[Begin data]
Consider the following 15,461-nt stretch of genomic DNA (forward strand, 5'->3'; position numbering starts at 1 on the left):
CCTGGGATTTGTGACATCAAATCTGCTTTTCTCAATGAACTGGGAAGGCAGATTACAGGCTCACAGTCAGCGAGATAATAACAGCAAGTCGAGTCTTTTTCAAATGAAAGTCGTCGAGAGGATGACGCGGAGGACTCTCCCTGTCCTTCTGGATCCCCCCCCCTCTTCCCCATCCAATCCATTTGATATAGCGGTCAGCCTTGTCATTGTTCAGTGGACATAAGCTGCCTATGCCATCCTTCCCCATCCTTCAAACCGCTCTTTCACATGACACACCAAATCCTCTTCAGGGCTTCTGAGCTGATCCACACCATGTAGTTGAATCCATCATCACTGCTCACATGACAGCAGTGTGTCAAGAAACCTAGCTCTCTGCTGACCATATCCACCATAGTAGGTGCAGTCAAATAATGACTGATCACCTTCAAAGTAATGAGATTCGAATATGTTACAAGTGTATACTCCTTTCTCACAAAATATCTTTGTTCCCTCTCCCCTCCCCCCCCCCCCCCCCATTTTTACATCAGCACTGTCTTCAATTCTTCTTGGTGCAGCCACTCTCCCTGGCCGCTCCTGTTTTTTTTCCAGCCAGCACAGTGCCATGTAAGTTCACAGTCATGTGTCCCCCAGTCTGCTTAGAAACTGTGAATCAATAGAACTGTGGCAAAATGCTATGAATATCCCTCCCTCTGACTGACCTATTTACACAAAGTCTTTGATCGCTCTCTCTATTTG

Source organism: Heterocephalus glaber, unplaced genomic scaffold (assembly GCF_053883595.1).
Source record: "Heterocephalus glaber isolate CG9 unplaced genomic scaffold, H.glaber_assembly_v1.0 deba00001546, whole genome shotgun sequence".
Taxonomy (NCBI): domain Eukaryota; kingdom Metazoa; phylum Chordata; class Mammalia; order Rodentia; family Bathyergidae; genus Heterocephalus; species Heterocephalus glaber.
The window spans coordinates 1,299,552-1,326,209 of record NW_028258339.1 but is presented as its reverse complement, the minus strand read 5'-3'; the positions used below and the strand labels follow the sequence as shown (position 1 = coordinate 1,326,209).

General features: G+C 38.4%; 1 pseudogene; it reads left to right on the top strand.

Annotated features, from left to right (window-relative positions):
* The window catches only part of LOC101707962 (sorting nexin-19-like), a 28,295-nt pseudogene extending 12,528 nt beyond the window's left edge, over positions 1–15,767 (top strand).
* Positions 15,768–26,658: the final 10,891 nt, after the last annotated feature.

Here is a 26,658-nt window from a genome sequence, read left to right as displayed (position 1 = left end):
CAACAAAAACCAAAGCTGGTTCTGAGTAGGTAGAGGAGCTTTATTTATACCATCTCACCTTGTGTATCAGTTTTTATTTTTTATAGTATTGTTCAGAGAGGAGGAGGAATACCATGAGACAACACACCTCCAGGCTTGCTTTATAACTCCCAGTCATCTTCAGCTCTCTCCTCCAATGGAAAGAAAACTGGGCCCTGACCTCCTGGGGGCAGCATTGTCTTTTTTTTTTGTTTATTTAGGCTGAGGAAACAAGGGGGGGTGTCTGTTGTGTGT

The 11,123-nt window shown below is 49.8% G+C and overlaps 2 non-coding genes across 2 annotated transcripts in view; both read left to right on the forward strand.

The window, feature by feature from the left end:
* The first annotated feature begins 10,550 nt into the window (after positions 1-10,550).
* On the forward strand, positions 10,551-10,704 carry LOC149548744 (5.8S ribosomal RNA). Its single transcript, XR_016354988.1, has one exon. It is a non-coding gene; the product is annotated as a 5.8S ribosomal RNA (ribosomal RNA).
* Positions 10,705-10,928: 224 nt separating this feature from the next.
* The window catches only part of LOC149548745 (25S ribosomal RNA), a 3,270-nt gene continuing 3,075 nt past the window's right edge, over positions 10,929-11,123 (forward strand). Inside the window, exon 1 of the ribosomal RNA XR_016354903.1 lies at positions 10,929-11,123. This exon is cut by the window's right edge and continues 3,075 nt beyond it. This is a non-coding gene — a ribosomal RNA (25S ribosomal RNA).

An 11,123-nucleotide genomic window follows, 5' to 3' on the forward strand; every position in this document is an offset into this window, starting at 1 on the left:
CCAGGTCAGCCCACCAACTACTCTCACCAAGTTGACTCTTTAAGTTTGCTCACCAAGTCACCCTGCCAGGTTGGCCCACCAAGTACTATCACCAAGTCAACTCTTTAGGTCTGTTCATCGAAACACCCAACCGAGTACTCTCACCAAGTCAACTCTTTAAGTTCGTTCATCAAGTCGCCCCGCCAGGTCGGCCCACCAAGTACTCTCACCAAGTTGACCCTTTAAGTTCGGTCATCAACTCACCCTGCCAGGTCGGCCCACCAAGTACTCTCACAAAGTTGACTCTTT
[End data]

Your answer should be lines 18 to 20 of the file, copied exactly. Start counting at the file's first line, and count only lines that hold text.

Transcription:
* The window catches only part of LOC149548745 (25S ribosomal RNA), a 3,270-nt gene continuing 3,075 nt past the window's right edge, over positions 10,929-11,123 (forward strand). Inside the window, exon 1 of the ribosomal RNA XR_016354903.1 lies at positions 10,929-11,123. This exon is cut by the window's right edge and continues 3,075 nt beyond it. This is a non-coding gene — a ribosomal RNA (25S ribosomal RNA).

An 11,123-nucleotide genomic window follows, 5' to 3' on the forward strand; every position in this document is an offset into this window, starting at 1 on the left:
CCAGGTCAGCCCACCAACTACTCTCACCAAGTTGACTCTTTAAGTTTGCTCACCAAGTCACCCTGCCAGGTTGGCCCACCAAGTACTATCACCAAGTCAACTCTTTAGGTCTGTTCATCGAAACACCCAACCGAGTACTCTCACCAAGTCAACTCTTTAAGTTCGTTCATCAAGTCGCCCCGCCAGGTCGGCCCACCAAGTACTCTCACCAAGTTGACCCTTTAAGTTCGGTCATCAACTCACCCTGCCAGGTCGGCCCACCAAGTACTCTCACAAAGTTGACTCTTT